When the load is released, a voltage (blue) at the output of loadrelease PWM ramp is set to the upper basement of dual-edge PWM ramps.From that value, a ramp is initiated with a slope -m. Each loadapply/release PWM ramp is then compared to Comp that produces a properPWM pulse, whose length represents the correct amount of energy neededby the system (Figure 9 above ).

As a consequence, the error amplifier will continue to work in”small signal” condition. For load release, the pulse will turn off allthe power MOSFETs, particularly the lowside power MOSFETs. This willimprove the output voltage response. For applied load, the “or”operation is used on the PWMBOOST pulse with each PWM pulse for everyphase.

The “or” operation cancels the interleaving phase shift andtransfers the correct amount of energy commanded by the erroramplifier. The LTB brake is a digital filter that allows the closestinterleaved PWM pulse to be skipped to PWMBOOST. This filter improvesthe output voltage response that looks like a box waveform.

The AD related to the LTB technology is a few nanoseconds –  itacts directly in a digital way, resetting the interleaved phase shift.The delay is caused mainly by the sensor comparator (about 10ns).

LTB technology reduces Tsr from 100ns to 10ns. Above all, it makesthe system insensitive to a parameter spread that is not guaranteed. Italso makes the system more “linear.” The energy that LTB transfers iscommanded directly by an error amplifier that continues to work as anop amp and not as a comparator pulled away by Cp capacitor. 

When all highside power MOSFETs are turned on to increase theinductors' current, the whole charge is brought to sustain the outputvoltage only in AD time. This means that only MLCCs (usually 90percent) can bring up the output voltage because the total MLCCs havean equivalent series resistance (ESR) much less than the total bulkcapacitors. Such that 15 x 10mF MLCC have a total ESR of 0.16milliohms, while 4 x 560µF bulk have a total ESR of 1.5miliohms.The ratio is 1:10. Hence, 90 percent of the needed charge is deliveredby MLCC.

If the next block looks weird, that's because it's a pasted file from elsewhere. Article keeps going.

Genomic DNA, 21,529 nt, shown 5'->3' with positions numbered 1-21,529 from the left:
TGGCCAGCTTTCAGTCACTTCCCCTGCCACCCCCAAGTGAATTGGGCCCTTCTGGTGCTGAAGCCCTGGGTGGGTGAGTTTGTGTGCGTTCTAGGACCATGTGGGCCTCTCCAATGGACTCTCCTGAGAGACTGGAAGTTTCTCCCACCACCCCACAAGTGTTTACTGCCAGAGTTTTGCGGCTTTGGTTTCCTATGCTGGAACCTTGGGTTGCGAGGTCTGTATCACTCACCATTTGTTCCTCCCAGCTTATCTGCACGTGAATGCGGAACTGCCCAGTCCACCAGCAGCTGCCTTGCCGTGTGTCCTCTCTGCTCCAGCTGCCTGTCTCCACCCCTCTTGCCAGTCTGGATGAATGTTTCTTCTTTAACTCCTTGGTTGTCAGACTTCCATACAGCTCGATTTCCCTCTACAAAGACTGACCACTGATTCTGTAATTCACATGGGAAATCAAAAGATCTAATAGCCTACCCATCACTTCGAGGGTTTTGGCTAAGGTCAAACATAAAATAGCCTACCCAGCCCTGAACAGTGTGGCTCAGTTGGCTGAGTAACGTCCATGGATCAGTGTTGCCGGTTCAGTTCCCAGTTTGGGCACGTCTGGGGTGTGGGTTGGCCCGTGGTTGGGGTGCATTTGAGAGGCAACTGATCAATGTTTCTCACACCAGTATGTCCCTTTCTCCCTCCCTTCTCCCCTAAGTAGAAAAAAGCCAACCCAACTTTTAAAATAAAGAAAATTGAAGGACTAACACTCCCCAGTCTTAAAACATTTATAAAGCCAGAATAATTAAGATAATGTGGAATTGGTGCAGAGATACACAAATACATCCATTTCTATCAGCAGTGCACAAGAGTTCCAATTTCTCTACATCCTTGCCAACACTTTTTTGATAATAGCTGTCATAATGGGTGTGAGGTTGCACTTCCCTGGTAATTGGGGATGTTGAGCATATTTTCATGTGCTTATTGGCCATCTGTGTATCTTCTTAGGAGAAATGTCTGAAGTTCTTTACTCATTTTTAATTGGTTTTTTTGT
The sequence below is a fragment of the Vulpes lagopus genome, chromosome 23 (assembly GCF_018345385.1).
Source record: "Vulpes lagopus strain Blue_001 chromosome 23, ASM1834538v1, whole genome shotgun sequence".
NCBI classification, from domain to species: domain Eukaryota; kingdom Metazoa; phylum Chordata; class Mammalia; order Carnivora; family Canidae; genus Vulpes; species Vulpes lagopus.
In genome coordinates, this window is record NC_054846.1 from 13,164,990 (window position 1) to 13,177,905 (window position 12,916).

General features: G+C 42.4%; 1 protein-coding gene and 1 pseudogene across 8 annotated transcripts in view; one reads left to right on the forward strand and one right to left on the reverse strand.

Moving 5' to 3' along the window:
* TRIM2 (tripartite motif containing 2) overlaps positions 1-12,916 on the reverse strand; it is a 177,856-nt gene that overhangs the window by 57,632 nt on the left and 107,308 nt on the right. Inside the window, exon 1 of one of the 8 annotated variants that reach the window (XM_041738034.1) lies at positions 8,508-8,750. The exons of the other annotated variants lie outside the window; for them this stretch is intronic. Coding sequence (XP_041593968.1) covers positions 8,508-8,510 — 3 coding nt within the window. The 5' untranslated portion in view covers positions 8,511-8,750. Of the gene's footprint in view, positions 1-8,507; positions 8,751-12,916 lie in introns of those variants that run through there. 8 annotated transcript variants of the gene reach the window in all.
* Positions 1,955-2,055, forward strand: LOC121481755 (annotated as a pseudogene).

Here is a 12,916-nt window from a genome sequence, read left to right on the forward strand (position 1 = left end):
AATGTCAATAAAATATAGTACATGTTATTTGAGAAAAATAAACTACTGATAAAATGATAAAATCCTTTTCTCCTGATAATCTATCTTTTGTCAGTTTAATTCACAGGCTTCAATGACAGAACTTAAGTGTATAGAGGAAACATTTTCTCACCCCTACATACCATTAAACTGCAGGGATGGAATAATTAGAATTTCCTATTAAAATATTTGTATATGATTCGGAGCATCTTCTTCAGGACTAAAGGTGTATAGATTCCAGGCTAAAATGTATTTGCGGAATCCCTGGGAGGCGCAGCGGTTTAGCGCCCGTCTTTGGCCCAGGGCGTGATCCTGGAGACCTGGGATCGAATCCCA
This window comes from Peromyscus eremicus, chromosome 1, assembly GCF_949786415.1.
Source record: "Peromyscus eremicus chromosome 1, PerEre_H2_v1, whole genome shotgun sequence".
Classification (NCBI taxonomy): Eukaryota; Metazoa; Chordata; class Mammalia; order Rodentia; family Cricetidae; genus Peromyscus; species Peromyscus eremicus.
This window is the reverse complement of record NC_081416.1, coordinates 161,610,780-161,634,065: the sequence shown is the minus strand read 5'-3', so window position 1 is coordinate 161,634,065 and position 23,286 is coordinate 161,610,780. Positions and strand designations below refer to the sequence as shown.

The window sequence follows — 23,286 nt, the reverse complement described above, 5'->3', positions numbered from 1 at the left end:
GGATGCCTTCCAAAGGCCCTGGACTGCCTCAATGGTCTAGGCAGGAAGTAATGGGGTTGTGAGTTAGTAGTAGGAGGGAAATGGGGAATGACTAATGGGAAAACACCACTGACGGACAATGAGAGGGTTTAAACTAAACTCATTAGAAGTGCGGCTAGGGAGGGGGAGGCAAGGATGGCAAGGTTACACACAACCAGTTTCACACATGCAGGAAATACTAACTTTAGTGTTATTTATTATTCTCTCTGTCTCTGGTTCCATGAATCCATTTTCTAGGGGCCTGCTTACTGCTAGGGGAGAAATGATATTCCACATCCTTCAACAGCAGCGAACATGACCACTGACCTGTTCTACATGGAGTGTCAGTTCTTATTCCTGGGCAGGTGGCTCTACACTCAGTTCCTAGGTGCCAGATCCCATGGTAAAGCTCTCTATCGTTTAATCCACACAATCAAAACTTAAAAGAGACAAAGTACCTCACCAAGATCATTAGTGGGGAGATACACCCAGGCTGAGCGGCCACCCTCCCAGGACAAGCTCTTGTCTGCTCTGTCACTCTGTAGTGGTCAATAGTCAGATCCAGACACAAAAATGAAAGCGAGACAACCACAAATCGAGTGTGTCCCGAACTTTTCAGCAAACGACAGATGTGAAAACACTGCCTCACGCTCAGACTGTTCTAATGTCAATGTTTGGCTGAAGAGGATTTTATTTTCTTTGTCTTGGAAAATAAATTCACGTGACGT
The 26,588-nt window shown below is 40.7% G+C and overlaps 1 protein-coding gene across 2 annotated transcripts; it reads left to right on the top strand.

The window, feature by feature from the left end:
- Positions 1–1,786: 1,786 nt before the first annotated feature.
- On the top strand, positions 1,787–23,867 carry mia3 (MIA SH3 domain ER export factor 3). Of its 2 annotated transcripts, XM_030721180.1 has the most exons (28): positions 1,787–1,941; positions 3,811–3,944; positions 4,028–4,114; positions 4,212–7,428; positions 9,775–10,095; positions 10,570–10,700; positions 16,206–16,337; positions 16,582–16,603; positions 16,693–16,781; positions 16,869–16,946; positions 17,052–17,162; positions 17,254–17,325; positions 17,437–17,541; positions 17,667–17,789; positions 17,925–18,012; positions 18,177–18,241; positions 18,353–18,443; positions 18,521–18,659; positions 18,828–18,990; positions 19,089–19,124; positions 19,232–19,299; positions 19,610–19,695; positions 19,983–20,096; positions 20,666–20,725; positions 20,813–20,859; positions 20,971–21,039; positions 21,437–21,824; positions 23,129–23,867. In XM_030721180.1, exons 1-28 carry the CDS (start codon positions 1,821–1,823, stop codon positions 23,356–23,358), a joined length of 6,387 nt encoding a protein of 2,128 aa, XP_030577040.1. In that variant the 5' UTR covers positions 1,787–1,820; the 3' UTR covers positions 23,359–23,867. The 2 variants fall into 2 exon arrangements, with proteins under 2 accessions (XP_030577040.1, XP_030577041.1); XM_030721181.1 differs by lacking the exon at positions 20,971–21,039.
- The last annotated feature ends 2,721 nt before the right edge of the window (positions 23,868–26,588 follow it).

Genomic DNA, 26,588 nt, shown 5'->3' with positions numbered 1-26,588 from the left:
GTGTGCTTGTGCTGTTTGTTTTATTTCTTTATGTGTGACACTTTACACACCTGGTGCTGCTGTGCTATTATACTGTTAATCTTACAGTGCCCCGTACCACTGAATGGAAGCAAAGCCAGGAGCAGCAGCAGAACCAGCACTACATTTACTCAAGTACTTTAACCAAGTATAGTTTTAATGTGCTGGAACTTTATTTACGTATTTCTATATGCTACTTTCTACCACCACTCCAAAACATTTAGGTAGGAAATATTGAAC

From AD, it is possible to calculate how many MLCCs are necessary tokeep the output voltage within a given drop delta Vout after a loadtransient delta Io with a time length To. After AD, the inductorcurrents grow up in TL, where:

From a geometrical calculation, we have:

MLCC sustains 90 percent of this charge, while 10 percent is givenby bulk capacitors. Thus, we get:

The AD, thus the number of MLCCs, is very important because it isdirectly related to cost.

Simulations, resultsThe simulation results are based on the following BOM andspecifications:

The simulation results show how the interleaved phase shift iscancelled. When the interleaved phase shift is zeroed, the outputvoltage is sustained by MLCC and above all, by 22 microFarad MLCCs. Toget rid of any ring back or excess of transferred energy, the LTB brakemechanism reduces the current flowing into one of the three inductors (Figure 10, below) .

Figure10. To get rid of any ring back or excess of transferred energy, theLTB brake mechanism reduces the current flowing into one of the threeinductors. At load release, the LTB pulse turns off all power MOSFETs.

So, the output voltage features a real output impedance (boxwaveform). The slight undershoot after 4-5 microseconds is the timeneededfor the control loop to recover the steady-state condition. It isrelated to both the total GBWP of the system and current sharing loopgain. At this slow frequency, the system is also sensitive to thenumber of bulk capacitors.

If we use the equations with the electrical specifications reportedpreviously, we have:

This equivalent capacitor corresponds to 15 x 10 microFarad and 3 x22 microFarad.

At load release, the LTB pulse turns off all power MOSFETs. Thisfeature reduces the extra charge of output bulk capacitors, because theslope of inductor currents are greatly increased from Vo/L to (Vo +Vd)/L where Vd is the voltage drop of the body drain diode of lowsidepower MOSFETs.

Figure11. The experimental results are related to the same BOM andspecifications of the simulated results.

This feature also avoids the negative current flows into inductors,thus canceling negative ring-back of the output voltage.

The experimental measures were collected using the STML6713A, with a remote-senseout-of-feedback path, asynchronous dual-edge modulator, LTB technologyand embedded drivers. The device can be used with two or threeinterleaved phases and is suitable for Intel VR10.x, Intel VR11 and AMDK8-F processors.

The experimental results are related to the same bill of materials(BOM) andspecifications of the simulated results (Figure 11 above ).

The small ring-back comes from not perfectly modeledmotherboardparasitics. The output voltage spike is higher than the simulation. Theresponse time, which is time needed to recover steady-state condition,for applied load and released load are the same for simulation andexperimental measures. The ADiseffectively around 100 ns. It is also possible to observe the result ofLTB Brake – it clears the phase-switching activity to reduce thering-back of the output voltage.


Osvaldo Zambetti is SeniorDesigner and Alessandro Zafarana is design manager in the industrialand power conversion division at STMicroelectronics.